Home-made marmalade tastes much better than the supermarket stuff and makes an inexpensive, original gift. It's easy to make all you need is citrus fruit and sugar.
Use any kind of citrus oranges, lemons, grapefruit, limes, cumquats, or mix them. I mix lemon and cumquat, popular with my friends and family.
Purists use Seville oranges which you can find in quality fruit and vegie shops, for example, Canterbury Fruit Emporium on Maling Road, Canterbury.
This recipe makes 8 jars of marmalade, using 2 kg of citrus fruit and 2kg of sugar.
Step 1: Sterilise 8 jars and metal lids by putting them in the oven, at 100 degrees C.
Step 2: Rinse and scrub the fruit. If you prefer neatly sliced marmalade, peel the fruit, and cut the peel into coarse strips. Chop the fruit pulp, removing the pips. Put the pips into a muslin bag (the pips are important they contain the pectin that sets the marmalade).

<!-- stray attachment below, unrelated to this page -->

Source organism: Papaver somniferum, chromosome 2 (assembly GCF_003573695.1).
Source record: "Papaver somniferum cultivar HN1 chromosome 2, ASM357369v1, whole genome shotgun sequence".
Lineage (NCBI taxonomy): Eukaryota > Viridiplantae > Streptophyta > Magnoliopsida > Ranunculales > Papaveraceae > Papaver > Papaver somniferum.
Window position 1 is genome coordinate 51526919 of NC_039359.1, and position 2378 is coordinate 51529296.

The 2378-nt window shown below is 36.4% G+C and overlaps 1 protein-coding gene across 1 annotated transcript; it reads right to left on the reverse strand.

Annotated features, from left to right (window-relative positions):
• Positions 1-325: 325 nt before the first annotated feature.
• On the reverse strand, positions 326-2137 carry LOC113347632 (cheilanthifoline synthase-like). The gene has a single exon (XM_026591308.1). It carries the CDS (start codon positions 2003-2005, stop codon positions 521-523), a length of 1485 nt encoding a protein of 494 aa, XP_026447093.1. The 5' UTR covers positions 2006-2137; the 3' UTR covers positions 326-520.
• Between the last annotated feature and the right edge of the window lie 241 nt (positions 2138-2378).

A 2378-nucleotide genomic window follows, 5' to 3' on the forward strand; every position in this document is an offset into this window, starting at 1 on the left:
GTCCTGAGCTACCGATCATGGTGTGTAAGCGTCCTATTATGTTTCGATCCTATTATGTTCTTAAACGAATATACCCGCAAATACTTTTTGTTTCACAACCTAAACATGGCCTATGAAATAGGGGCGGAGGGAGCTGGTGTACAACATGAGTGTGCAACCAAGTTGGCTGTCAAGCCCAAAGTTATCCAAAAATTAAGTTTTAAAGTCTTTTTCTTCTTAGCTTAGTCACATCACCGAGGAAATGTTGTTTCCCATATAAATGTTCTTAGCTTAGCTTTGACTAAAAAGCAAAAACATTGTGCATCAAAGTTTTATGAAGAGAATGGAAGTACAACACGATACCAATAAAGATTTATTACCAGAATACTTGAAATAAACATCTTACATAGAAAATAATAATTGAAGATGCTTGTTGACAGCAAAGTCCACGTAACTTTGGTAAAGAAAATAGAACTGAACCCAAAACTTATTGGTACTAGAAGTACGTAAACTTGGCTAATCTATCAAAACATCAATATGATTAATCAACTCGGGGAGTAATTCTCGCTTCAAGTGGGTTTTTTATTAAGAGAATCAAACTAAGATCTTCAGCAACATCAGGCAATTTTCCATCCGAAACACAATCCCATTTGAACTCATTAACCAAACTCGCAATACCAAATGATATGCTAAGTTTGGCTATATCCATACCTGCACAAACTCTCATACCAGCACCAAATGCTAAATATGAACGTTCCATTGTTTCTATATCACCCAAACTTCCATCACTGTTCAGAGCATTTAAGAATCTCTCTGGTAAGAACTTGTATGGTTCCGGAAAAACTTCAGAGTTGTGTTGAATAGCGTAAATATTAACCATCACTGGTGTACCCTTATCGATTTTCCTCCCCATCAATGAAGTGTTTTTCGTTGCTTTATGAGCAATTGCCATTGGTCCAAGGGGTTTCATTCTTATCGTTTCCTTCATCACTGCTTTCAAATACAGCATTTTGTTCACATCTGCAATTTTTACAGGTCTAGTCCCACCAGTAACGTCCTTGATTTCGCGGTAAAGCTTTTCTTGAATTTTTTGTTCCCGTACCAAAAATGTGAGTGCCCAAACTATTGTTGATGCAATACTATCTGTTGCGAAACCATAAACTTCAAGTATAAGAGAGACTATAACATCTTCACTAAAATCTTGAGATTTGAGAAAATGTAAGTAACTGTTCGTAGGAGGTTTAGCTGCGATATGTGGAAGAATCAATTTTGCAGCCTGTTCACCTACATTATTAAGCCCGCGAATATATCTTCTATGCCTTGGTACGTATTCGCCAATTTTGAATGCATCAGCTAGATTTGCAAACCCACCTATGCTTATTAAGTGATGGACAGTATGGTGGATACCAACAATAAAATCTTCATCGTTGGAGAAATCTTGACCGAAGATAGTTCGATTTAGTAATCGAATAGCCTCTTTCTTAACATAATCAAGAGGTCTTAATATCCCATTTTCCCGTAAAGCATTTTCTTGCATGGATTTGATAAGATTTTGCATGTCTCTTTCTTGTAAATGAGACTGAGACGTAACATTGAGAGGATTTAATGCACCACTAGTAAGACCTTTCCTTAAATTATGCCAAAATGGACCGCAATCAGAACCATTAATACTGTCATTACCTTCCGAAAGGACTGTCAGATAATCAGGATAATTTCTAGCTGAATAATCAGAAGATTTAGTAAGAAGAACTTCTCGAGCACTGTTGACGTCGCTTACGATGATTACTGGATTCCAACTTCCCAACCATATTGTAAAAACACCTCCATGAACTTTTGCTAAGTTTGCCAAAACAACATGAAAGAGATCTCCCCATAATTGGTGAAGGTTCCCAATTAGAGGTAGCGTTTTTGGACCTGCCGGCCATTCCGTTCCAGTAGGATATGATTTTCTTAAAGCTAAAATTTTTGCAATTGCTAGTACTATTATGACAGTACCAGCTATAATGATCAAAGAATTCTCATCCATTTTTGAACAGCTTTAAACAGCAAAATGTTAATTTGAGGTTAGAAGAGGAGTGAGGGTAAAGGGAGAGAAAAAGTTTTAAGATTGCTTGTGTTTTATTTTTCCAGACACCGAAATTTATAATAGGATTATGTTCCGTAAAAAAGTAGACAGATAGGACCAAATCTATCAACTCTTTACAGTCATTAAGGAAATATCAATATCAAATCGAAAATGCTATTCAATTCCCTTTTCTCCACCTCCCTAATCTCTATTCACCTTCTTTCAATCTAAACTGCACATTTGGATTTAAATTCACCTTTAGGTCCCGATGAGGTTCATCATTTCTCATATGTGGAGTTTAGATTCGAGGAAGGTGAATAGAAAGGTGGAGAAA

If the word "muslin" makes you panic (Muslin? Was that a Jane Austen thing?), there's an easier option. Cut the fruit roughly, leaving in the pips, zapping it all later with a hand-held blender.
Step 3: Put the fruit (and chopped peel and muslin bag if you insist on muslin) into a big saucepan. Add two cups of water. Simmer 30 minutes.
Step 4: For the muslin enthusiasts, now take out the bag. For all others, zap the fruit with a whiz-stick, taking out any obvious pips.
Step 5: Add the sugar. Boil until set, approximately 30 minutes. (Test whether the marmalade has set by putting a drop on a saucer. It's set if it doesn't run when you tip the saucer.)
Step 6: Take the jars out of the oven and ladle in the marmalade. Do this quickly while everything is sterilised, but take care it's very hot. Label the jars, including the date. Marmalade usually keeps for up to 12 months, especially if you seal it with paraffin wax (available in most supermarkets).